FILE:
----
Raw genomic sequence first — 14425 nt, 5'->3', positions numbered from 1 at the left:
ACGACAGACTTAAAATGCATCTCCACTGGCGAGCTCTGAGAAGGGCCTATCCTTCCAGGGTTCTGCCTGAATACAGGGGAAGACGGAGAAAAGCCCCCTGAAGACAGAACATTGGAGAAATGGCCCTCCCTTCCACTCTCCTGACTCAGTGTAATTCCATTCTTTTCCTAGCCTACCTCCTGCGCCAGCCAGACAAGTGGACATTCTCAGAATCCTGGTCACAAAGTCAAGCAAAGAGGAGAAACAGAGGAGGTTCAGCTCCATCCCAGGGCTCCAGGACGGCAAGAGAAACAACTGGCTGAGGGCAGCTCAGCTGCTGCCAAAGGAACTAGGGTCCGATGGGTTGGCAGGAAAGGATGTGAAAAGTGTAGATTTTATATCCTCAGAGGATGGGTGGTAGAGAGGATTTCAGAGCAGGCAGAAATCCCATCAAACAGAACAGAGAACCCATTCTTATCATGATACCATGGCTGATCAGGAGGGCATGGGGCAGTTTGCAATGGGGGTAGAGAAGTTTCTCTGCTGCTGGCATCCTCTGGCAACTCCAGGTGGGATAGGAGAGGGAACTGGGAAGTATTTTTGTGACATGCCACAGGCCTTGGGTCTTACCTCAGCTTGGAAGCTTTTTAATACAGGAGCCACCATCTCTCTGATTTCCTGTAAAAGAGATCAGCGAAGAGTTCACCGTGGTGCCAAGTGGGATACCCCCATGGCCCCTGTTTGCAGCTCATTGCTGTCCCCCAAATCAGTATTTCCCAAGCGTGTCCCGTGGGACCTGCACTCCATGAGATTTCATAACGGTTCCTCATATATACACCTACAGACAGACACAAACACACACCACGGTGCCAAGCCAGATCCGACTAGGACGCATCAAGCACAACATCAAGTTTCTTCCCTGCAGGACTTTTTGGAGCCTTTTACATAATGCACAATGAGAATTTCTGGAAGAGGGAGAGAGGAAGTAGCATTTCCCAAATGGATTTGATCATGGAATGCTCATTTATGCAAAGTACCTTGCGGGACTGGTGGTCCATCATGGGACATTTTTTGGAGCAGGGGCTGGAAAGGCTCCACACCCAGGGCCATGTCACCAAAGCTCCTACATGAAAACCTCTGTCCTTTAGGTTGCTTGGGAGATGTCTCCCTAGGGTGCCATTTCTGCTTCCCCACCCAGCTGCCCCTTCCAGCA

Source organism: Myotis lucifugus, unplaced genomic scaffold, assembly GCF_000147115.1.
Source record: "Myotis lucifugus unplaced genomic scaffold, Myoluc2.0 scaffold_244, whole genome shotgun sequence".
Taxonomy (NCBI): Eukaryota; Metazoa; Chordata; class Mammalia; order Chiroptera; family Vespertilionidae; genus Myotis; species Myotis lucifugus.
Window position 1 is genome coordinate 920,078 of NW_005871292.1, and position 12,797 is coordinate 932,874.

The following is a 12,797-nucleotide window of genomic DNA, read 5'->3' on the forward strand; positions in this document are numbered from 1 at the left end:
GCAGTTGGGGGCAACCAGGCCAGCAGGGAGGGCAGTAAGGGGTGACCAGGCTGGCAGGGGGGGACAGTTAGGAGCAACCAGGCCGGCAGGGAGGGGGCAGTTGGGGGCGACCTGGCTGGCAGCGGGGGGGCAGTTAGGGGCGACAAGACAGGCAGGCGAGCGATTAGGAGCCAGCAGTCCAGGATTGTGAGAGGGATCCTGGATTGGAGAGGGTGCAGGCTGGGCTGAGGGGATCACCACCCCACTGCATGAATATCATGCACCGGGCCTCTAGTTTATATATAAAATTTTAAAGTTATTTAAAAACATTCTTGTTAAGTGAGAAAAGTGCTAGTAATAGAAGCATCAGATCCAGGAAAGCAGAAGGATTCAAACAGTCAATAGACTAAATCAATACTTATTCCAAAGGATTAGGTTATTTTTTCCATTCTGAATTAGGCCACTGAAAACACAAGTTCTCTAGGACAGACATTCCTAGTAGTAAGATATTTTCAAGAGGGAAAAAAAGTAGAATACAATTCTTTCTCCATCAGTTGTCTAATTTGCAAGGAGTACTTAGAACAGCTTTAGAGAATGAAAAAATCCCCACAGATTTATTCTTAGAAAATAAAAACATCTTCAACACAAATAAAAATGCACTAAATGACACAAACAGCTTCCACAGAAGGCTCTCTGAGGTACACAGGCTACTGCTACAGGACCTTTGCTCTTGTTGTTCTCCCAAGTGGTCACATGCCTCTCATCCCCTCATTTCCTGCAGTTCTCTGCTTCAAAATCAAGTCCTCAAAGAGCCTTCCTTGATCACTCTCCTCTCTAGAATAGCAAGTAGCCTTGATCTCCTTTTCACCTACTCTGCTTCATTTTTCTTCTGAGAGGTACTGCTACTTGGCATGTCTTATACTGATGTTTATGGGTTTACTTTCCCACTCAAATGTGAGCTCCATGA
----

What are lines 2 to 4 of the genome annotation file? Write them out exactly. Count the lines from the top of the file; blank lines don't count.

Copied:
ACGACAGACTTAAAATGCATCTCCACTGGCGAGCTCTGAGAAGGGCCTATCCTTCCAGGGTTCTGCCTGAATACAGGGGAAGACGGAGAAAAGCCCCCTGAAGACAGAACATTGGAGAAATGGCCCTCCCTTCCACTCTCCTGACTCAGTGTAATTCCATTCTTTTCCTAGCCTACCTCCTGCGCCAGCCAGACAAGTGGACATTCTCAGAATCCTGGTCACAAAGTCAAGCAAAGAGGAGAAACAGAGGAGGTTCAGCTCCATCCCAGGGCTCCAGGACGGCAAGAGAAACAACTGGCTGAGGGCAGCTCAGCTGCTGCCAAAGGAACTAGGGTCCGATGGGTTGGCAGGAAAGGATGTGAAAAGTGTAGATTTTATATCCTCAGAGGATGGGTGGTAGAGAGGATTTCAGAGCAGGCAGAAATCCCATCAAACAGAACAGAGAACCCATTCTTATCATGATACCATGGCTGATCAGGAGGGCATGGGGCAGTTTGCAATGGGGGTAGAGAAGTTTCTCTGCTGCTGGCATCCTCTGGCAACTCCAGGTGGGATAGGAGAGGGAACTGGGAAGTATTTTTGTGACATGCCACAGGCCTTGGGTCTTACCTCAGCTTGGAAGCTTTTTAATACAGGAGCCACCATCTCTCTGATTTCCTGTAAAAGAGATCAGCGAAGAGTTCACCGTGGTGCCAAGTGGGATACCCCCATGGCCCCTGTTTGCAGCTCATTGCTGTCCCCCAAATCAGTATTTCCCAAGCGTGTCCCGTGGGACCTGCACTCCATGAGATTTCATAACGGTTCCTCATATATACACCTACAGACAGACACAAACACACACCACGGTGCCAAGCCAGATCCGACTAGGACGCATCAAGCACAACATCAAGTTTCTTCCCTGCAGGACTTTTTGGAGCCTTTTACATAATGCACAATGAGAATTTCTGGAAGAGGGAGAGAGGAAGTAGCATTTCCCAAATGGATTTGATCATGGAATGCTCATTTATGCAAAGTACCTTGCGGGACTGGTGGTCCATCATGGGACATTTTTTGGAGCAGGGGCTGGAAAGGCTCCACACCCAGGGCCATGTCACCAAAGCTCCTACATGAAAACCTCTGTCCTTTAGGTTGCTTGGGAGATGTCTCCCTAGGGTGCCATTTCTGCTTCCCCACCCAGCTGCCCCTTCCAGCA

Source organism: Myotis lucifugus, unplaced genomic scaffold, assembly GCF_000147115.1.
Source record: "Myotis lucifugus unplaced genomic scaffold, Myoluc2.0 scaffold_244, whole genome shotgun sequence".